Childhood Ependymoma Treatment (PDQ®): Treatment - Health Professional Information [NCI] - Stage Information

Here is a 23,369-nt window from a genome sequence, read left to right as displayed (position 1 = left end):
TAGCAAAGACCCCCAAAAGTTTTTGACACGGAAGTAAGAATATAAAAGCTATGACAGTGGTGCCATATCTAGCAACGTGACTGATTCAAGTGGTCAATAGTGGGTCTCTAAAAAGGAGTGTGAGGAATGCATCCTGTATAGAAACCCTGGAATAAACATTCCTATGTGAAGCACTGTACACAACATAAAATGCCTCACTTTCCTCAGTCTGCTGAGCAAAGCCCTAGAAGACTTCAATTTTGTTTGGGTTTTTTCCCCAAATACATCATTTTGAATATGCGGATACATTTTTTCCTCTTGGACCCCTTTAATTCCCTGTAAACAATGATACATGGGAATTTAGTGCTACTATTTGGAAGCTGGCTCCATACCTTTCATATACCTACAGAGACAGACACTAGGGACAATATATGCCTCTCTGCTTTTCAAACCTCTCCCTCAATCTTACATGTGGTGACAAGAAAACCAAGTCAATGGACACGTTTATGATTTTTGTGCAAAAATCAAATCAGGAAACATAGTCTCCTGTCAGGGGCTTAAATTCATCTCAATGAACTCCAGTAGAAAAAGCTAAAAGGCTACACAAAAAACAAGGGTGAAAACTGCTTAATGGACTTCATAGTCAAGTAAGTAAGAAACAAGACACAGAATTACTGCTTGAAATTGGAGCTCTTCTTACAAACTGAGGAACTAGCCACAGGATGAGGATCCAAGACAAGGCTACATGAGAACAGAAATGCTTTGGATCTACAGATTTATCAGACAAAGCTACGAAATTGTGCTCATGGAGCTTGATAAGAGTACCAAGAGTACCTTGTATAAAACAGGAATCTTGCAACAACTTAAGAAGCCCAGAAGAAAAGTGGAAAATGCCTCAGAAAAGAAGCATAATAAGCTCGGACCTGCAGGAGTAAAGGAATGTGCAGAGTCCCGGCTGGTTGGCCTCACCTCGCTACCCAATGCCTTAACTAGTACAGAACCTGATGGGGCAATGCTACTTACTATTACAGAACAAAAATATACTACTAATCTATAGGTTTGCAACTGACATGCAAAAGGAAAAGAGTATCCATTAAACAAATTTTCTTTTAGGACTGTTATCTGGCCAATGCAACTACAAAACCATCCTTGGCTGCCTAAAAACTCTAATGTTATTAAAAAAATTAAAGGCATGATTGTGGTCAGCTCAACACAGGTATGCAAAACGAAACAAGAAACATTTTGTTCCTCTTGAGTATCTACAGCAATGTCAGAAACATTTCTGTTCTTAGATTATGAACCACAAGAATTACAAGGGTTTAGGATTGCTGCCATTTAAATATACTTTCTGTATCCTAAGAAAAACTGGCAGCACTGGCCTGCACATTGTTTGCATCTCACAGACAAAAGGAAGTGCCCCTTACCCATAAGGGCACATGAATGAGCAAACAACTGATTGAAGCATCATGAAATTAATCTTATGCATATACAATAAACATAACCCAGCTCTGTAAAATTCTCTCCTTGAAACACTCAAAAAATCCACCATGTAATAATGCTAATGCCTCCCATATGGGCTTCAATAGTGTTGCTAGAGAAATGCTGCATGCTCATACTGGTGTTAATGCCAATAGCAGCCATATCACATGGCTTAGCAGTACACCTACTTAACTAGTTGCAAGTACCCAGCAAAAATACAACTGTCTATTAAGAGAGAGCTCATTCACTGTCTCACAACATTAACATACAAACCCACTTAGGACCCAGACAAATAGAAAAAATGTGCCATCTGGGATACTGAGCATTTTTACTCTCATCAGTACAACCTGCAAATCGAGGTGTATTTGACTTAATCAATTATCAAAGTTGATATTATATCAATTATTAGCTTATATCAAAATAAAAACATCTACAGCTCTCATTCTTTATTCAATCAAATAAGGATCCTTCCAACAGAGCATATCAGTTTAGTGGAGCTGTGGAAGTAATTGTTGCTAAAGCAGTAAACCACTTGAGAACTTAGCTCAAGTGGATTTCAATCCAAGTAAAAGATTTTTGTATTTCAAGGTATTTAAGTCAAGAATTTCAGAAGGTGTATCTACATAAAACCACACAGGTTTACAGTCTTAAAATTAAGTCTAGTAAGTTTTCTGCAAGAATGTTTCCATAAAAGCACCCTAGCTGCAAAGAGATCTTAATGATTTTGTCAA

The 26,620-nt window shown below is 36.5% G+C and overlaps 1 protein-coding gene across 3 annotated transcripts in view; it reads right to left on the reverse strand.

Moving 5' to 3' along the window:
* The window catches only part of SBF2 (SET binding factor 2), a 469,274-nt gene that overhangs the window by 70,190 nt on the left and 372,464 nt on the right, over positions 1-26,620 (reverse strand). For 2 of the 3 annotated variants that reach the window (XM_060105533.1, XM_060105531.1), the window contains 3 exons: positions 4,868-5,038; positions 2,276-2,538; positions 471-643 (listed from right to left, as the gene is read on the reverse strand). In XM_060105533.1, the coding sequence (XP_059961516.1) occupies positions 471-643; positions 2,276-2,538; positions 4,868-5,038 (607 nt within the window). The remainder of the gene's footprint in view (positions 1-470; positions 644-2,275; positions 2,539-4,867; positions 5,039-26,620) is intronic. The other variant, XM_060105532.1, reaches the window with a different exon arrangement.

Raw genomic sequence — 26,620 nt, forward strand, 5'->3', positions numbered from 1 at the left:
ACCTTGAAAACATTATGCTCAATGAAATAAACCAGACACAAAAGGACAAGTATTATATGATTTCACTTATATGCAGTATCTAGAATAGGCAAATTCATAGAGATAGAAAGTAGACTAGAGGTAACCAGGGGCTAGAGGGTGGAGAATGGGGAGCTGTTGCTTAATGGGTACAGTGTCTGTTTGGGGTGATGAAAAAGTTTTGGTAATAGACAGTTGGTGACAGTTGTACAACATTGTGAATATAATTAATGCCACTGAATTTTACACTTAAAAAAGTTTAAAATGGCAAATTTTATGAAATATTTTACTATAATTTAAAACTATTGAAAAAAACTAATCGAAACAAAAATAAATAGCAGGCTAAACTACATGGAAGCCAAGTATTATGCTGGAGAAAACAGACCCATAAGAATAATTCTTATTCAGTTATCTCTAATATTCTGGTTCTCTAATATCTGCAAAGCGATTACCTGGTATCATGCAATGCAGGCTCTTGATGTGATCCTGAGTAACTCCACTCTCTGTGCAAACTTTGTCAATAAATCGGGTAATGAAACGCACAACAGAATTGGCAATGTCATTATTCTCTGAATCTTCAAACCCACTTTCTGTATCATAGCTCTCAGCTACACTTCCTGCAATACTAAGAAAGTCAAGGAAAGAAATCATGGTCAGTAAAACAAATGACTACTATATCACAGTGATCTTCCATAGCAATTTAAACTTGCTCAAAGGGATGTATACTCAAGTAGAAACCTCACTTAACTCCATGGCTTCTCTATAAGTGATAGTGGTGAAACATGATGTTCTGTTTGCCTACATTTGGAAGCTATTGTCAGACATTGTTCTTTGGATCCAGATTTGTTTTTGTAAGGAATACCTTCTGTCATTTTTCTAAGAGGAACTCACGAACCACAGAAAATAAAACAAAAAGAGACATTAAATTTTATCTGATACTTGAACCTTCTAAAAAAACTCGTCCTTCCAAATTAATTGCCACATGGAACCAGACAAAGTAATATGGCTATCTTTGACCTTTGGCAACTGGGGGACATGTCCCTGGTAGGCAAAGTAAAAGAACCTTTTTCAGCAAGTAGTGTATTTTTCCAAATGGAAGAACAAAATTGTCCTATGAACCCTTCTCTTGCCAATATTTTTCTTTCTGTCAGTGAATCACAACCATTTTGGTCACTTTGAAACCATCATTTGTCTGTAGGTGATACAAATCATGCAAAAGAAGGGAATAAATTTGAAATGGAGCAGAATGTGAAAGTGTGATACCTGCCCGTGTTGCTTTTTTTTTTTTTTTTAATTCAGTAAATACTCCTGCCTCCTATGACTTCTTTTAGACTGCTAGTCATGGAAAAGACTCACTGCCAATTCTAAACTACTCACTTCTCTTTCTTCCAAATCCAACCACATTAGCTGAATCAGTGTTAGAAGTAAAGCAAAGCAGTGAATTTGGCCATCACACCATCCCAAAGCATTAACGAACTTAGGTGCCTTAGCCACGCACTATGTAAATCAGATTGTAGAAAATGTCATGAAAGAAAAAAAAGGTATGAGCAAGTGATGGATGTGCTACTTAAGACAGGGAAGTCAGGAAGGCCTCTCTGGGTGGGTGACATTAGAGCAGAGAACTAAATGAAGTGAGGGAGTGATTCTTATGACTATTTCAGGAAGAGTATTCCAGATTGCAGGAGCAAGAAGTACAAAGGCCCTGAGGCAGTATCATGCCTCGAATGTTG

Although there is no formal staging system, ependymomas can be divided into supratentorial, infratentorial, and spinal tumors. In children, approximately 30% of childhood ependymomas arise in supratentorial regions of the brain and 70% in the posterior fossa.[1,2,3] They usually originate in the ependymal linings of ventricles or central canal or ventriculus terminalis of the spinal cord, and have access to the cerebral spinal fluid (CSF). Therefore, these tumors may spread throughout the neuraxis, although dissemination is noted in less than 10% of patients with Grade II and Grade III ependymomas. Myxopapillary ependymomas are more likely to disseminate to the nervous system early in the course of illness. Every patient with ependymoma should be evaluated with diagnostic imaging of the spinal cord and whole brain. This is ideally done prior to surgery to avoid confusion with postoperative blood. The most sensitive method available for evaluating spinal cord subarachnoid metastasis is spinal magnetic resonance imaging (MRI) performed with gadolinium. If MRI is used, the entire spine is generally imaged in at least two planes with contiguous MRI slices performed after gadolinium enhancement. In addition, CSF cytological evaluation should be conducted. While a number of factors have sometimes been associated with an unfavorable outcome (younger age at diagnosis, lower doses of radiation, anaplastic histology, subtotal resection, higher proliferation marker, MIB-1 labeling index), age, histology, and extent of resection have consistently been the most important factors.[1,4,5,6,7,8,9,10,11]; [Level of evidence: 3iiiDi]; [Level of evidence: 3iiiDii] Primary spinal cord ependymomas have a more favorable outcome than cranial variants.
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